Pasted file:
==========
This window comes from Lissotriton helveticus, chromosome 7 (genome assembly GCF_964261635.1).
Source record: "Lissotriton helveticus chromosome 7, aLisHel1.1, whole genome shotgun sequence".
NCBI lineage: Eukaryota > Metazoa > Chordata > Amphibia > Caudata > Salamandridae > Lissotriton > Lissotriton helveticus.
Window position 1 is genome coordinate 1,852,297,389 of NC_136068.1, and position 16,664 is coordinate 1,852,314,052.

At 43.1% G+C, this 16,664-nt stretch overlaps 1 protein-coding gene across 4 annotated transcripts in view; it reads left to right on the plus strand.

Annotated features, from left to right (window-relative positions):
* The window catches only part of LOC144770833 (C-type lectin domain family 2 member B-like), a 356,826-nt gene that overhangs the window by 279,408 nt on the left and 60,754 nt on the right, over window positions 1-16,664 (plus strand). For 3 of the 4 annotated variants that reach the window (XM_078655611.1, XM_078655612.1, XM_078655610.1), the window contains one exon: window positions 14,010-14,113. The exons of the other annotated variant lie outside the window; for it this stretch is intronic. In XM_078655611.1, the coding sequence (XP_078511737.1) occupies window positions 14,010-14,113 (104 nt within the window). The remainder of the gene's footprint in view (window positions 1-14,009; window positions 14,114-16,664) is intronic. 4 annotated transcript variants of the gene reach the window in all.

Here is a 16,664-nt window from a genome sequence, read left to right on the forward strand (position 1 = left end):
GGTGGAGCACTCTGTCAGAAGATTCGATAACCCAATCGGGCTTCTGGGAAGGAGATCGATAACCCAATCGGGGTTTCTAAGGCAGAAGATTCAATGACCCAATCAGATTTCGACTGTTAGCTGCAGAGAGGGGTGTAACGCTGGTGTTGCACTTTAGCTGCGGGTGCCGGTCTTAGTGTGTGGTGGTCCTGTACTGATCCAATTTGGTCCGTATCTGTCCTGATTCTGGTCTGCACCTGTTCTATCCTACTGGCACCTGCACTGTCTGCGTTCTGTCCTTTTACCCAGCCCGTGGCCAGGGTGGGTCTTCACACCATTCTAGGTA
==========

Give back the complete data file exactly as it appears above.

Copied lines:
This window comes from Lissotriton helveticus, chromosome 7 (genome assembly GCF_964261635.1).
Source record: "Lissotriton helveticus chromosome 7, aLisHel1.1, whole genome shotgun sequence".
NCBI lineage: Eukaryota > Metazoa > Chordata > Amphibia > Caudata > Salamandridae > Lissotriton > Lissotriton helveticus.
Window position 1 is genome coordinate 1,852,297,389 of NC_136068.1, and position 16,664 is coordinate 1,852,314,052.

At 43.1% G+C, this 16,664-nt stretch overlaps 1 protein-coding gene across 4 annotated transcripts in view; it reads left to right on the plus strand.

Annotated features, from left to right (window-relative positions):
* The window catches only part of LOC144770833 (C-type lectin domain family 2 member B-like), a 356,826-nt gene that overhangs the window by 279,408 nt on the left and 60,754 nt on the right, over window positions 1-16,664 (plus strand). For 3 of the 4 annotated variants that reach the window (XM_078655611.1, XM_078655612.1, XM_078655610.1), the window contains one exon: window positions 14,010-14,113. The exons of the other annotated variant lie outside the window; for it this stretch is intronic. In XM_078655611.1, the coding sequence (XP_078511737.1) occupies window positions 14,010-14,113 (104 nt within the window). The remainder of the gene's footprint in view (window positions 1-14,009; window positions 14,114-16,664) is intronic. 4 annotated transcript variants of the gene reach the window in all.

Here is a 16,664-nt window from a genome sequence, read left to right on the forward strand (position 1 = left end):
GGTGGAGCACTCTGTCAGAAGATTCGATAACCCAATCGGGCTTCTGGGAAGGAGATCGATAACCCAATCGGGGTTTCTAAGGCAGAAGATTCAATGACCCAATCAGATTTCGACTGTTAGCTGCAGAGAGGGGTGTAACGCTGGTGTTGCACTTTAGCTGCGGGTGCCGGTCTTAGTGTGTGGTGGTCCTGTACTGATCCAATTTGGTCCGTATCTGTCCTGATTCTGGTCTGCACCTGTTCTATCCTACTGGCACCTGCACTGTCTGCGTTCTGTCCTTTTACCCAGCCCGTGGCCAGGGTGGGTCTTCACACCATTCTAGGTA